Letters From Leaders

Clive Davis, Sony Music Entertainment
Clive Davis
Chief Creative Officer
Sony Music Entertainment

Life doesn’t just go up, up and up. We all have to confront and deal with adversity at different times in our life. Determination to get through it is very important as is belief that you will get through it.

I faced my toughest challenge in my life when both my parents passed away, within a year of each other, when I was 18. I had to leave my home in Brooklyn during my sophomore year at N.Y.U and go to live with my sister, her husband and their one-year-old daughter in Bayside, Queens. Because of them and an active support group of friends at N.Y.U – where I became President of the college’s Student Council – I didn’t face my loneliness and feelings of being an “orphan” until I was living alone at Harvard Law School a few years later.

Given I had a lifetime aggregate sum of $4,000 to my name, I was dependent on a full tuition scholarship which I would lose if I didn’t maintain at least a “B” average. With no one from my support group present to help me get through this period of deep anxiety, I turned to the law school’s psychiatrist for a year to help get me through this dark transitional period. During this time, I learned a critical life lesson: it is certainly no sign of weakness to get professional help when needed.

My next major life turning point occurred in the year 1960. I was an associate at the law firm of Rosenman, Colin, Petschek and Freund servicing clients such as CBS, CBS founder William Paley and other major corporations. I was married with a one-year-old son. I had no hope of ever having a wealthy client the firm would be willing to represent, but out of the blue I got a lucky break that changed the rest of my life.

A lawyer, formerly with the Rosenman firm, was at the time General Attorney for Columbia Records (a Rosenman firm client). He was looking for someone to replace him since he was being promoted to head up Columbia Records International. His number-two attorney was not qualified to assume the number-one role. After asking around the Rosenman firm, which was doing quite a bit of work on behalf of Columbia Artist Management Inc. (CAMI), he was eventually directed to me.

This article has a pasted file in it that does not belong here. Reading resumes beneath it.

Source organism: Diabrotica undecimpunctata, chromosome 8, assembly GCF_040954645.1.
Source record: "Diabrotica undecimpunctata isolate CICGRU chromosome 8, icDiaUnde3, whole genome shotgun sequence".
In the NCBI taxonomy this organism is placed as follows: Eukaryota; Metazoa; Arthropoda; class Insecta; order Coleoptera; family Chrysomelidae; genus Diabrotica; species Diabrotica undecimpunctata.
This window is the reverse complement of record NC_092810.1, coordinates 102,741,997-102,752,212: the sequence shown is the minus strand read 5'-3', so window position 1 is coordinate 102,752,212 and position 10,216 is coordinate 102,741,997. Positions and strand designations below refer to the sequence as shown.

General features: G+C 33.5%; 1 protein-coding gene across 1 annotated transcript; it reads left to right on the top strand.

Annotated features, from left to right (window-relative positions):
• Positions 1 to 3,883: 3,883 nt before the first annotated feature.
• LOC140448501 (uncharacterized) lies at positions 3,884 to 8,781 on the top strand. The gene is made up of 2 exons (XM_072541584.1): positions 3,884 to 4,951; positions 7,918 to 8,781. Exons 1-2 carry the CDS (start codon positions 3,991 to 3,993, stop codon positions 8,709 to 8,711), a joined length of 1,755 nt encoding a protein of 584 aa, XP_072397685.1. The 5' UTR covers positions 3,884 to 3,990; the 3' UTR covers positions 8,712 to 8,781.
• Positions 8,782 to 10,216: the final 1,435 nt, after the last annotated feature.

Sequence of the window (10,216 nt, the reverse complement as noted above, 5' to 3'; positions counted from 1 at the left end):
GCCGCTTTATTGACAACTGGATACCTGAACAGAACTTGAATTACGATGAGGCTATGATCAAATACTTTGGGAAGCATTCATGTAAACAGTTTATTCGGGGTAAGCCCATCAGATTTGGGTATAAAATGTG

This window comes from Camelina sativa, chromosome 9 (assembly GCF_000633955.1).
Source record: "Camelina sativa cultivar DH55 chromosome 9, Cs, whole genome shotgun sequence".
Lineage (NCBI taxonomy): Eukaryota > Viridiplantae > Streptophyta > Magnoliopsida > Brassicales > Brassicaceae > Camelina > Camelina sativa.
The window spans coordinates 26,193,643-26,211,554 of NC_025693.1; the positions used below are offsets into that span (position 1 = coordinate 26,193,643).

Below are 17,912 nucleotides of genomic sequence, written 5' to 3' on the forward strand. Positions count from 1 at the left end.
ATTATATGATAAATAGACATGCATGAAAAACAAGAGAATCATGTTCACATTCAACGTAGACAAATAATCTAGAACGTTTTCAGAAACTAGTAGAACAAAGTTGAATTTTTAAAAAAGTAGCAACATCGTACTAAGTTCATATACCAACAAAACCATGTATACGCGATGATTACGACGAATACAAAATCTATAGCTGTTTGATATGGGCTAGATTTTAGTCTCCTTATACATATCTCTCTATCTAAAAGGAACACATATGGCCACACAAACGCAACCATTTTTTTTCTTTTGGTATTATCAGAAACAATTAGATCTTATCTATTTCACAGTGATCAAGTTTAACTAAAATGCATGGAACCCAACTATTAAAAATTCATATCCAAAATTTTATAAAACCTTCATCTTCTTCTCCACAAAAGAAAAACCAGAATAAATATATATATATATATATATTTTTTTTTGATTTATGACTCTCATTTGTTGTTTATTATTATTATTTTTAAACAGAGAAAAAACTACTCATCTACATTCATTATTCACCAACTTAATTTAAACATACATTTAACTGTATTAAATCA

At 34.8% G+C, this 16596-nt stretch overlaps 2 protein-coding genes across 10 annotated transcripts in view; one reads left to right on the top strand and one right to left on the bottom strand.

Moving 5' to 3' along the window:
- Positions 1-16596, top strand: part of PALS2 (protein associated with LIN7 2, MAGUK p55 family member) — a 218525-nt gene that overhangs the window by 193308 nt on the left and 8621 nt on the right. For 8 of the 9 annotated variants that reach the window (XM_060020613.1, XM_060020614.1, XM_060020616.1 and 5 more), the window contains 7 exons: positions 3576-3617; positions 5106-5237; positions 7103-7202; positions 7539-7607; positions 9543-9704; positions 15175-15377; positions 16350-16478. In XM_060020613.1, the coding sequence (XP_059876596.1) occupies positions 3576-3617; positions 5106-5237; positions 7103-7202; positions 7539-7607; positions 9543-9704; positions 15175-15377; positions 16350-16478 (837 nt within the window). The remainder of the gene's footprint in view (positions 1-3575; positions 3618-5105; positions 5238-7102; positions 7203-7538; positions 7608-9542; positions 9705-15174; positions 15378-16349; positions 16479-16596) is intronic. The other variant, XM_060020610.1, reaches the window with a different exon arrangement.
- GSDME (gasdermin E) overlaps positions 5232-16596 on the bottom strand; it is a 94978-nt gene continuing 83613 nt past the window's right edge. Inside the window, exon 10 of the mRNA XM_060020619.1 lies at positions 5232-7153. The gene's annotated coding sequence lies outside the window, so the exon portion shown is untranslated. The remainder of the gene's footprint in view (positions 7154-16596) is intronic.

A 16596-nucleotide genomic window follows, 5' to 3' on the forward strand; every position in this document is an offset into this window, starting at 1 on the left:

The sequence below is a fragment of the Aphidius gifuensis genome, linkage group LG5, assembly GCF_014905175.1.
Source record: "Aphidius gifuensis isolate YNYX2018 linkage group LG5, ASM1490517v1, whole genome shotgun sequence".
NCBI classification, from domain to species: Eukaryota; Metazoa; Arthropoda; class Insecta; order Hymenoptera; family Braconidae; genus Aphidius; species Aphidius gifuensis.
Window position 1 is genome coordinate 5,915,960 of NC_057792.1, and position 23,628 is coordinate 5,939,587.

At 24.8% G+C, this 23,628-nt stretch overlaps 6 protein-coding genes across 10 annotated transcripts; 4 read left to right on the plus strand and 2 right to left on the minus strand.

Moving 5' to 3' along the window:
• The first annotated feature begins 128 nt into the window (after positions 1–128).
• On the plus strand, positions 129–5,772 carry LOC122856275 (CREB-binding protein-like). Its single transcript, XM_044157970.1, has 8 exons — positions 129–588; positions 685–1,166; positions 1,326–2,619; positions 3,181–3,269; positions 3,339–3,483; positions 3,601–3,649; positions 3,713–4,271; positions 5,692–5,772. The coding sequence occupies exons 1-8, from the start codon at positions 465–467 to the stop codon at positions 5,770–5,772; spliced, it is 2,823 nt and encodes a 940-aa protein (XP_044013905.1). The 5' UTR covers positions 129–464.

What a break!

I went into the office to ask the advice of Ralph Colin, the senior partner who represented CBS. He advised me against taking the position. He said: “look at you with your khaki pants and tweed jacket, having gone to gentile Harvard Law School. You’d be eaten up by the Broadway record business with their gold chains and jive talk. It’s no place for you.”

But Ralph Colin didn’t know of my melting pot Brooklyn roots. And my mother had given me the best advice I ever received from anyone. She loved that I was an “A” student, but she didn’t want me to be an ivory tower “A” student. “Get into the streets,” she said, “and make friends with all those that you play stickball and punchball with where all religions and colors are represented.” I did that for all my years before Harvard. I could deal with all types of music men.

I took the job and never looked back.

To be a leader, you’ve got to trust your instincts. It was 1967. I was at the Monterey Pop Festival. Yes, I was head of Columbia Records, but I never, ever thought I’d be part of the creative team. That was for A&R, not me. But I found myself in the middle of a revolution – a cultural, social and, most importantly, musical revolution. Appearing was the amplification of the electric guitar. Jimi Hendrix, Mike Bloomfield, and Janis Joplin in Big Brother and the Holding Company. This was my epiphany. I personally had to sign Janis and Big Brother. I did that and also signed Mike Bloomfield’s Electric Flag and then in the next four years, Blood Sweat & Tears, Chicago, Santana, Aerosmith and Earth Wind & Fire. I did each, overcoming self-doubt, trusting my instincts and when each came through, finally admitted to myself that I might have a natural gift I never would have known I had were it not for the music that had proceeded to take over my life.